By Andriolli Costa*
We are at the height of the Cold War, and such context is more than enough. The clashes between the two superpowers, United States and the Soviet Union, were no longer limited to military power or economic success, but also to a technological race that prompted a lot of innovation and experimentalism. Everything could represent an advantage against the enemy – even if was far beyond scientific parameters. This is how projects like MKULTRA were created, investing in parapsychological or supernatural approaches. Telepathy, hypnotism, extrasensory perception and even fantastic beings were studied, as their existence could tip the balance of war.
This is the background established by Guillermo del Toro in his new movie, the award-winning The Shape of Water (2017), which premiered in Brazil on February 2. In another dark fairy tale, the director builds the relationship between Eliza – a mute maid working in a military facility – with a mysterious amphibian humanoid creature captured in South America. “The natives in the Amazon worshiped it as a god”, explains the government agent played by Michael Shannon in the trailer, shortly before starting his session of torture.
The scene was enough to arouse our curiosity. A monster worshiped in the Amazon? Could it be a reference to some creature of the Brazilian folklore? At first, two beings would fit more easily into the monster’s appearance: the igpupiara and the water caboclo. Which one would it be? More than mere speculation, the film gives us a great opportunity to reflect on the peculiarities of each myth.
This is one of the oldest myths ever recorded in Brazil. It is mentioned with Curupira and Boitata in the letter of St. Vincent written by the priest Joseph of Anchieta, on 1560. According to the Jesuit, the name is Tupi for “the one who lives in the water”. The creature was another one of the “ghosts” that plagued the natives, killing and drowning those who crossed the river in their canoes made of a single bark. No reference to its appearance is mentioned.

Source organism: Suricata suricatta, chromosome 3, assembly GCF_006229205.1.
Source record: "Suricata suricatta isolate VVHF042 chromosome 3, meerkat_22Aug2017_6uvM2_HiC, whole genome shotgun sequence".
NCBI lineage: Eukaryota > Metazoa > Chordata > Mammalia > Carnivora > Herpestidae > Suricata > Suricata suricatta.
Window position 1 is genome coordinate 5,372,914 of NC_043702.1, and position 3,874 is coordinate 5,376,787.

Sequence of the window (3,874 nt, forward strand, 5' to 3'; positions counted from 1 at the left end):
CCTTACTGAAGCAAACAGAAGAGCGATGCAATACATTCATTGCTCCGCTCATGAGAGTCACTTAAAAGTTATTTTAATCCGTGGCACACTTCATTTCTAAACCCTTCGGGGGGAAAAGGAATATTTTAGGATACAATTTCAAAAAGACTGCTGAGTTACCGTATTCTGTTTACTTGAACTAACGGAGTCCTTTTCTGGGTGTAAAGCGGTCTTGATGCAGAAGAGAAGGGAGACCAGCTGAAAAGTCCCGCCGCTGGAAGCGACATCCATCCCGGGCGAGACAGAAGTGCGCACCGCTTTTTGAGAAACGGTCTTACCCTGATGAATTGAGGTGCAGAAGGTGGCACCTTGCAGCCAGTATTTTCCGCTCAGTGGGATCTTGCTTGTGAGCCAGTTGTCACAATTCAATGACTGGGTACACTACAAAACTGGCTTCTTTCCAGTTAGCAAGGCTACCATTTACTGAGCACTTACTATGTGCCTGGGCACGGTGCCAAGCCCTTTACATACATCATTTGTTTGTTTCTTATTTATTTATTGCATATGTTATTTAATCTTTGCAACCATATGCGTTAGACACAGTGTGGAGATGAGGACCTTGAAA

It was also in São Vicente / SP, the first Brazilian village, where we find records of the first death of an Igpupiara. The creature’s combat against a Portuguese commander was referenced by Pedro Magalhães Gândavo in 1564. According to the chronicler, the being was 3.5 meters long, hairy body and large bristles on the muzzle, remembering a mustache, as well as a fin capable of holding its body erect. Between howls and biting attempts, the Ipupiara was killed and dragged away from the water to dry.
Fernão Cardim, in notes made between 1583 and 1601, also described the igpupiaras. For him, there are even male and female versions of the monster. “They look like men of good stature, but their eyes are very hollow. The females look like women, have long hair and are beautiful: these monsters are found on the bars of sweet rivers”. The creatures were known to kill their victims with a powerful embrace, bursting men inside – much like the Boa constrictor. However when the Igpupiaras felt the victim has died, “they gave some moans of feeling and, leaving the body behind, just fled”.